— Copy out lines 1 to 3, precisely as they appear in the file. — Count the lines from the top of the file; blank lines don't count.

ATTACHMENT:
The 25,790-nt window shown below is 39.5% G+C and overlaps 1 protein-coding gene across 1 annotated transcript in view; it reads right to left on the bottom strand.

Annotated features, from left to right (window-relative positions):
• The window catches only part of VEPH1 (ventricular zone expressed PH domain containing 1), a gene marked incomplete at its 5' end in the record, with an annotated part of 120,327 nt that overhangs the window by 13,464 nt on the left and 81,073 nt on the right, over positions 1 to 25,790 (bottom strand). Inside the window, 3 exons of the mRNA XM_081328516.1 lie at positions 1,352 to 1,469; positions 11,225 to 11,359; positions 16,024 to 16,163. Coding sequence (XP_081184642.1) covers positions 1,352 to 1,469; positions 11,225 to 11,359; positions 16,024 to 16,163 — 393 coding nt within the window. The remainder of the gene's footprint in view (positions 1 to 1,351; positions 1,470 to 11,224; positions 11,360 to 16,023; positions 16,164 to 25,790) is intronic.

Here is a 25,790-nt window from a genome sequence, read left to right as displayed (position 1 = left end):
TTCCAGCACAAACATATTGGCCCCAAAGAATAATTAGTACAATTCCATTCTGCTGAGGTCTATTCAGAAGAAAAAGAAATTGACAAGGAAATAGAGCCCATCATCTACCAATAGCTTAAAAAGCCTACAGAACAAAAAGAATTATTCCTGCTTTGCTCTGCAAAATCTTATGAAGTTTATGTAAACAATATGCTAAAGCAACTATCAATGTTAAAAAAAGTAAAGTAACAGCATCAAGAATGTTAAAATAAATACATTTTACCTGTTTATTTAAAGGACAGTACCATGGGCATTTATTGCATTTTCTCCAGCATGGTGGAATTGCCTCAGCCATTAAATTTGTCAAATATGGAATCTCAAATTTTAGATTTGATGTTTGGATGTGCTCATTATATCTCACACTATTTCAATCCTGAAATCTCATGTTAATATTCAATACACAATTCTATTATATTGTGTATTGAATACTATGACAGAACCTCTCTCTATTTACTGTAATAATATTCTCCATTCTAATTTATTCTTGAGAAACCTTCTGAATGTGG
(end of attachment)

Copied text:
The 25,790-nt window shown below is 39.5% G+C and overlaps 1 protein-coding gene across 1 annotated transcript in view; it reads right to left on the bottom strand.

Annotated features, from left to right (window-relative positions):
• The window catches only part of VEPH1 (ventricular zone expressed PH domain containing 1), a gene marked incomplete at its 5' end in the record, with an annotated part of 120,327 nt that overhangs the window by 13,464 nt on the left and 81,073 nt on the right, over positions 1 to 25,790 (bottom strand). Inside the window, 3 exons of the mRNA XM_081328516.1 lie at positions 1,352 to 1,469; positions 11,225 to 11,359; positions 16,024 to 16,163. Coding sequence (XP_081184642.1) covers positions 1,352 to 1,469; positions 11,225 to 11,359; positions 16,024 to 16,163 — 393 coding nt within the window. The remainder of the gene's footprint in view (positions 1 to 1,351; positions 1,470 to 11,224; positions 11,360 to 16,023; positions 16,164 to 25,790) is intronic.